After public advocacy from Knoxville community members, the KUB board passed a resolution that will deliver $5 million for emergency bill assistance to benefit those most in need, and an additional $1 million for weatherization to improve the comfort of people’s homes while lowering their bills by increasing energy efficiency. These funds are part of a pandemic relief credit from TVA.

KUB staff proposed a resolution in October that would have allocated $1.3 million of the total $7.3 million TVA pandemic recovery credit toward payment of debt owed by KUB customers, and the remaining $6 million would be distributed as a monthly bill credit for all residential and small business KUB customers. This would have resulted in an average savings of $17 over 12 months, or about $1.40 per month for all KUB customers, regardless of their level of need for pandemic relief. 

Knoxville Water and Energy for All (KWEA), a coalition which SACE is a part of, circulated a petition asking that KUB instead forgive all debt owed by KUB customers, and then use the remaining funds to assist households who were struggling to pay their KUB bills. KWEA delivered nearly 200 petition signatures, and the KUB board asked that the resolution be amended. 

As a result of our coalition’s advocacy, the KUB board allocated not only the originally proposed $1.3 million for debt relief, but also the remaining $6 million for customers in need. 

While KUB did not pledge to forgive all debt, this is certainly a major win for the community.

The KUB Board’s decision to reallocate funds demonstrates the power of our community speaking up to advocate for ourselves and our neighbors. 

Published in Feedbag

transportation electrification in the SE 2021 email banner

Because most electricity is generated locally, shifting to electric transportation might save consumers money at the plug.

(This story was reported and written by the Southern Alliance for Clean Energy).

Electrifying transportation could provide an economic boon for Alabama, Georgia, Florida, North and South Carolina, and Tennessee. That’s what the Southern Alliance for Clean Energy (SACE) reveals in a new analysis, “Retained Transportation Fuel Spending in the Southeast: Electric vs. Internal Combustion Vehicles.”

 

SACE analyzed how much consumers spend on gas and diesel and how much of that transportation fuel spending remains in a given Southeast state and how much leaves. The analysis then looked at what happens if all on-road gas and diesel-powered cars, trucks, and buses are replaced with vehicles that drive entirely on electricity.

DOWNLOAD THE REPORT
WATCH THE REPORT WEBINAR

What We Found: $47 Billion on the Table

FUELING TRANSPORTATION IS EXPENSIVE

Southeast consumers spend approximately $94 billion on gas and diesel fuels annually. And because the region has nearly no oil production or refining operations, only about one-third of that amount — approximately $30 billion — is retained in our region’s economy, and the rest leaves to pay for the imported fuels. That adds up to $64 billion leaking out of our region’s economy every year.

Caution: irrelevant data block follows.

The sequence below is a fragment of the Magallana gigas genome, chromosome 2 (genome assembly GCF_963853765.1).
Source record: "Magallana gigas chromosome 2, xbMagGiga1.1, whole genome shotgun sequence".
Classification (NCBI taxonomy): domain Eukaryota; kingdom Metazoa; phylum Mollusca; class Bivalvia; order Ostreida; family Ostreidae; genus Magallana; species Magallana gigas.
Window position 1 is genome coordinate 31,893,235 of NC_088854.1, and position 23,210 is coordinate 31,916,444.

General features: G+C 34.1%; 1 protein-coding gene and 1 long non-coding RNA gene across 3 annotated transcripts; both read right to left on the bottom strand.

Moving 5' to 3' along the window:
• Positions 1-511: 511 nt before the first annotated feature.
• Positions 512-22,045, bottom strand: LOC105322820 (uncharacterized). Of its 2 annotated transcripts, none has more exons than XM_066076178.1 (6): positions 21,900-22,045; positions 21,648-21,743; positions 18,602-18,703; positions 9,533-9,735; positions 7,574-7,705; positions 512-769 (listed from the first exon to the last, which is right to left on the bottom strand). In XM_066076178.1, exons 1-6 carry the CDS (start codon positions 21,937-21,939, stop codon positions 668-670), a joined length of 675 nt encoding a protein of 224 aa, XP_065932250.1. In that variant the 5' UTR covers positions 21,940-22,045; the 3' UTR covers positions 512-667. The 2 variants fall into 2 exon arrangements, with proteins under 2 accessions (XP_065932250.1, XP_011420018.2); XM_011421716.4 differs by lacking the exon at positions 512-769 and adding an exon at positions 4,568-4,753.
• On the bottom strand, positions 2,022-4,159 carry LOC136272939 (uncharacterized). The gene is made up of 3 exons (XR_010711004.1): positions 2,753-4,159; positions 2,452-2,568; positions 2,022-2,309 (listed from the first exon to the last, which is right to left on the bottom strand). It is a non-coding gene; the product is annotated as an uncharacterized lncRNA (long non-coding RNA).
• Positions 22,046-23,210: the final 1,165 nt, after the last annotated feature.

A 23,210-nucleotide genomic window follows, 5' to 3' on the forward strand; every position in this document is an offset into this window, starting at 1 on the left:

Published in News

IMG 4207Alex Pulsipher holds a sign demanding that TVA transition to 100 percent renewable energy at a rally Wednesday in Market Square in Knoxville. Courtesy Amy Rawe/Southern Alliance for Clean Energy

Varied environmental groups offer unified plea for clean energy, coal ash management and accountability from TVA

It was people power generating energy at Market Square in downtown Knoxville on Wednesday.

A coalition of civic and environmental groups and their representatives met at the bottom of the two Tennessee Valley Authority towers urging the public utility to reopen meetings to public comment; swear off all fossil fuels by 2030; and carefully tend to the needs of those affected by coal ash and devise a plan to contain it for the safety of current and future generations.

Published in Air

Attendees raise concerns about coal ash; call for more clean energy, transparency and public engagement from TVA

Nearly 100 people from Tennessee and other states served by the Tennessee Valley Authority joined a virtual People’s TVA Hearing. The hearing on Aug. 4 was organized by the Tennessee Valley Energy Democracy Movement (TVEDM). It included a public comment session and multiple breakout sessions for attendees to discuss specific issues facing TVA and the Tennessee Valley. 

TVA has not held any public listening sessions in a year and a half because of the Covid-19 pandemic, and attendees called on TVA to resume such sessions as soon as possible when the pandemic ebbs.

“TVA talks a good game about being public power but they are simply not walking the walk,” said Barbara Mott of Knoxville. “Hiding from the people is not the answer.”

Published in Air

TVA's 2008 Kingston Fossil Plant coal fly ash slurry spillRemember TVA’s 2008 Kingston Fossil Plant coal fly ash slurry spill

The Tennessee Valley Authority plans to retire the Kingston plant and its four other remaining coal-fired power plants by 2035.